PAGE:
0800 038 7171

Our expert legal team have a vast amount of experience with redundancy cases and can help you if you feel you have been discriminated against or unfairly dismissed.

If you are facing redundancy, or you have recently been made redundant, then you will probably need independent legal advice, especially in situations where you suspect you may have been discriminated against, or unfairly dismissed.

Redundancy is a form of dismissal. If you are made redundant, you are dismissed because the work you did is no longer needed by your employer. There are several scenarios that can arise where you can legitimately be made redundant by your employer.

​Disguising Unfair Dismissal as Redundancy

Some unscrupulous employers may claim that they have made you redundant when in fact you have been unfairly dismissed. There are some questions you should ask yourself if your employer is claiming that they have made you redundant which might point towards your having been unfairly dismissed:

Has your employer recently taken on more staff?
If they have, then it would be hard for them to claim that they were making you redundant on the grounds that there was not enough work to do.

Are you the only person being made redundant, or one of very few within a large company?
If this applies to you, it might be the case that your employer still requires someone to do your work.

Did you have a bad working relationship with your employer?
Often an employer may try to get rid of an employee that they don’t get on with by claiming they are being made redundant.

Have you experienced discrimination in the workplace and have you raised your complaints with your employer?
Either way, the real reason you are being dismissed could be related to this discrimination.

If you can answer yes to any of the questions above and you don’t think that you have actually been made redundant, despite what your employer claims, then you should contact us. It might be possible for you to take your employer to an employment tribunal for a claim of unfair dismissal.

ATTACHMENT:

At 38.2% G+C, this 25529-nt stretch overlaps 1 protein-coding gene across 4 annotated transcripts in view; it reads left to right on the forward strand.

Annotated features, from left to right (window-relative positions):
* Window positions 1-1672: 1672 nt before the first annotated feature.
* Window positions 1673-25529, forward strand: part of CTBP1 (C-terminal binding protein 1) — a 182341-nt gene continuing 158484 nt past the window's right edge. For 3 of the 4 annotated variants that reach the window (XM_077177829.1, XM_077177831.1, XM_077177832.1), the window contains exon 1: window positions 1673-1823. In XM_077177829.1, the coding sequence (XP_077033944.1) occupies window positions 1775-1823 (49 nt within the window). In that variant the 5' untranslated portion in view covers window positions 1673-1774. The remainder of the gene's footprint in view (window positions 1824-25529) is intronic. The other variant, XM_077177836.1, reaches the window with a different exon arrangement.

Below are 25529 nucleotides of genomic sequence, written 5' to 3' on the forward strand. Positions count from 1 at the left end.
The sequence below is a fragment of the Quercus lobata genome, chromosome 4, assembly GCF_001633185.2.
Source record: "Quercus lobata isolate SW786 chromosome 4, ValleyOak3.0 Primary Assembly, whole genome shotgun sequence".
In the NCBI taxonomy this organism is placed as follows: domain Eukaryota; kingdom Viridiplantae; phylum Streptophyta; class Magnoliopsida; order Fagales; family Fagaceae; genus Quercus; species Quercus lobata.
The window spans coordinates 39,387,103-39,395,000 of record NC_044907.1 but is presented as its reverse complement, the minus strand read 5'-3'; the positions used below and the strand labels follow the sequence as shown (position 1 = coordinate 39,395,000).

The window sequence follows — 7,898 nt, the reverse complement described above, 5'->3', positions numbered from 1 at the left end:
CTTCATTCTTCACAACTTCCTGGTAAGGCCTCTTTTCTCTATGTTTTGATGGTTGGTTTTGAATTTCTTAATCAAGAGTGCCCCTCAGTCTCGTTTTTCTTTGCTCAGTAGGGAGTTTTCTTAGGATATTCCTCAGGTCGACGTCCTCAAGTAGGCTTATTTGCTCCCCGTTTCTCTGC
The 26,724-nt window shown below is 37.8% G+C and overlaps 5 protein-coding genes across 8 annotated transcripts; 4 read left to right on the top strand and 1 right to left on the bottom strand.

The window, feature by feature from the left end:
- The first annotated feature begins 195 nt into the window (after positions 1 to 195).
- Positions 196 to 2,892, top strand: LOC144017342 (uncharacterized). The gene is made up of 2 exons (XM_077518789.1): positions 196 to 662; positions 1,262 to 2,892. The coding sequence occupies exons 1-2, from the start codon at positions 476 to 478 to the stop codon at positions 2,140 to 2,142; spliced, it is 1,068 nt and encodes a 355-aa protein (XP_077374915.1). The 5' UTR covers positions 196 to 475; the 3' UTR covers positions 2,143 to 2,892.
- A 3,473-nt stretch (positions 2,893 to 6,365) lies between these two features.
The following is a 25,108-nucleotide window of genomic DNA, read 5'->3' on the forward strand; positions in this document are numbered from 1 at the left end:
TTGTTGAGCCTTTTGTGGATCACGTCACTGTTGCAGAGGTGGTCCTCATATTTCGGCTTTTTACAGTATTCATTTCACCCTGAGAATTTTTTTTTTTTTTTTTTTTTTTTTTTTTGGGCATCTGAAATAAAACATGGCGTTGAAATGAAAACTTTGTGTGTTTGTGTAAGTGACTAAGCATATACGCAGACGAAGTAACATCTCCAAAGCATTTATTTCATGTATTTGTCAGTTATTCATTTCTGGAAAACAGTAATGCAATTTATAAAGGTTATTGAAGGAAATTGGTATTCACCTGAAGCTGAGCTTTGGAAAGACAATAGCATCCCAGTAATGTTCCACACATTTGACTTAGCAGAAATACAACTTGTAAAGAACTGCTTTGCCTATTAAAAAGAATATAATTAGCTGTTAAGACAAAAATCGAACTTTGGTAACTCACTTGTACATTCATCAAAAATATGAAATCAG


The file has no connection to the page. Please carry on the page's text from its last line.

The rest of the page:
​Discrimination and Redundancy

Sometimes, you might be told you are being made redundant when in fact you are being dismissed for reasons of discrimination on the part of your employer. A discriminatory dismissal could occur based on your gender, your ethnicity, your sexual orientation or your perceived sexual orientation, your religion or because you have a disability.

If you are pregnant you may be the victim of a discriminatory dismissal if your employer has told you they are making you redundant as the real reason for your dismissal may be that they do not want to pay you during your maternity leave.

When choosing people for redundancy, an employer is allowed to make a choice based on an employee’s length of service. However they must be able to justify any criteria they are using if they relate to age or length of service. If you are being made redundant and you are older or younger than the rest of the workforce it may be that you have been discriminated against on account of your age.

​Following the correct procedure